Peter Anderson and Co. He had offices in Sydney, not so many years ago, [Aug. — 1895]

When the Children Come Home On a lonely selection far out in the West [Dec. — 1890]

Dan, the Wreck Tall, and stout, and solid-looking,

A Prouder Man Than You If you fancy that your people came of better stock than mine, [June — 1892]

The Song and the Sigh The creek went down with a broken song, [Mar. — 1889]

The Cambaroora Star So you're writing for a paper? Well, it's nothing very new [Dec. — 1891]

After All The brooding ghosts of Australian night have gone from the bush and town;

Marshall's Mate You almost heard the surface bake, and saw the gum-leaves turn — [July — 1895]

The Poets of the Tomb The world has had enough of bards who wish that they were dead, [Oct. — 1892]

Australian Bards and Bush Reviewers While you use your best endeavour to immortalise in verse [Feb. — 1894]

The Ghost Down the street as I was drifting with the city's human tide, [Aug. — 1889]



IN THE DAYS WHEN THE WORLD WAS WIDE AND OTHER VERSES



In the Days When the World was Wide



The world is narrow and ways are short, and our lives are dull and slow, For little is new where the crowds resort, and less where the wanderers go; Greater, or smaller, the same old things we see by the dull road-side — And tired of all is the spirit that sings of the days when the world was wide.

When the North was hale in the march of Time, and the South and the West were new, And the gorgeous East was a pantomime, as it seemed in our boyhood's view; When Spain was first on the waves of change, and proud in the ranks of pride, And all was wonderful, new and strange in the days when the world was wide.

Then a man could fight if his heart were bold, and win if his faith were true — Were it love, or honour, or power, or gold, or all that our hearts pursue; Could live to the world for the family name, or die for the family pride, Could fly from sorrow, and wrong, and shame in the days when the world was wide.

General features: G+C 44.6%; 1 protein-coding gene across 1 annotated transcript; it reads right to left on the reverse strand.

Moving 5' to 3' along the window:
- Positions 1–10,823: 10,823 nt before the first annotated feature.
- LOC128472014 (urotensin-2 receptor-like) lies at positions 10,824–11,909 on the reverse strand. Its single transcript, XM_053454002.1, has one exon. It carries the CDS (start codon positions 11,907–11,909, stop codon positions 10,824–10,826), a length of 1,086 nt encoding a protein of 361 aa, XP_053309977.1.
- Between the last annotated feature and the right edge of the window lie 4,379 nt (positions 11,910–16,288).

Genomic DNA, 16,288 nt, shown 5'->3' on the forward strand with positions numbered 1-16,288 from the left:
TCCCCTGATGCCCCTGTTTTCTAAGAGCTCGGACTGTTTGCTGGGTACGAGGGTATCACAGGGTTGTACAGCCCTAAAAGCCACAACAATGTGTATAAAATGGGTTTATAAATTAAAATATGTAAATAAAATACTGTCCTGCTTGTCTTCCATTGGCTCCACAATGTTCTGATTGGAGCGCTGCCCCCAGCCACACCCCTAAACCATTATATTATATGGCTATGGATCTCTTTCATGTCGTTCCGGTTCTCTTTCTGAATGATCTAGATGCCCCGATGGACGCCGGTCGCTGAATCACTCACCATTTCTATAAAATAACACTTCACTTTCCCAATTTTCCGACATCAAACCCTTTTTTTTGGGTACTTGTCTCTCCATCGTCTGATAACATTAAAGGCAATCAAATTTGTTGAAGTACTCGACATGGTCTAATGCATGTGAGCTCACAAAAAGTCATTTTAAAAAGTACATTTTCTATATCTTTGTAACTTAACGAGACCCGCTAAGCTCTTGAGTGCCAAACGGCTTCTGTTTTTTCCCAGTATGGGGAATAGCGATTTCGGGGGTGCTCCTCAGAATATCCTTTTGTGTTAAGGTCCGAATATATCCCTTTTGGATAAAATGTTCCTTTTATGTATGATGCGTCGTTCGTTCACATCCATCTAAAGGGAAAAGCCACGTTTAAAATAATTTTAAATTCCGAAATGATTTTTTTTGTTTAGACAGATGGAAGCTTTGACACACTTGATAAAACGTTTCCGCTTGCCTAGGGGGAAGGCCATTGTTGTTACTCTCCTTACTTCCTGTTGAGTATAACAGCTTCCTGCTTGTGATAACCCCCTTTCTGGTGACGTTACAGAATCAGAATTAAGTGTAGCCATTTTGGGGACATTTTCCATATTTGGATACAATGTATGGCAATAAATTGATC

They sailed away in the ships that sailed ere science controlled the main, When the strong, brave heart of a man prevailed as 'twill never prevail again; They knew not whither, nor much they cared — let Fate or the winds decide — The worst of the Great Unknown they dared in the days when the world was wide.

They raised new stars on the silent sea that filled their hearts with awe; They came to many a strange countree and marvellous sights they saw. The villagers gaped at the tales they told, and old eyes glistened with pride — When barbarous cities were paved with gold in the days when the world was wide.

'Twas honest metal and honest wood, in the days of the Outward Bound, When men were gallant and ships were good — roaming the wide world round. The gods could envy a leader then when 'Follow me, lads!' he cried — They faced each other and fought like men in the days when the world was wide.

They tried to live as a freeman should — they were happier men than we, In the glorious days of wine and blood, when Liberty crossed the sea; 'Twas a comrade true or a foeman then, and a trusty sword well tried — They faced each other and fought like men in the days when the world was wide.

The good ship bound for the Southern seas when the beacon was Ballarat, With a 'Ship ahoy!' on the freshening breeze, 'Where bound?' and 'What ship's that?' — The emigrant train to New Mexico — the rush to the Lachlan Side — Ah! faint is the echo of Westward Ho! from the days when the world was wide.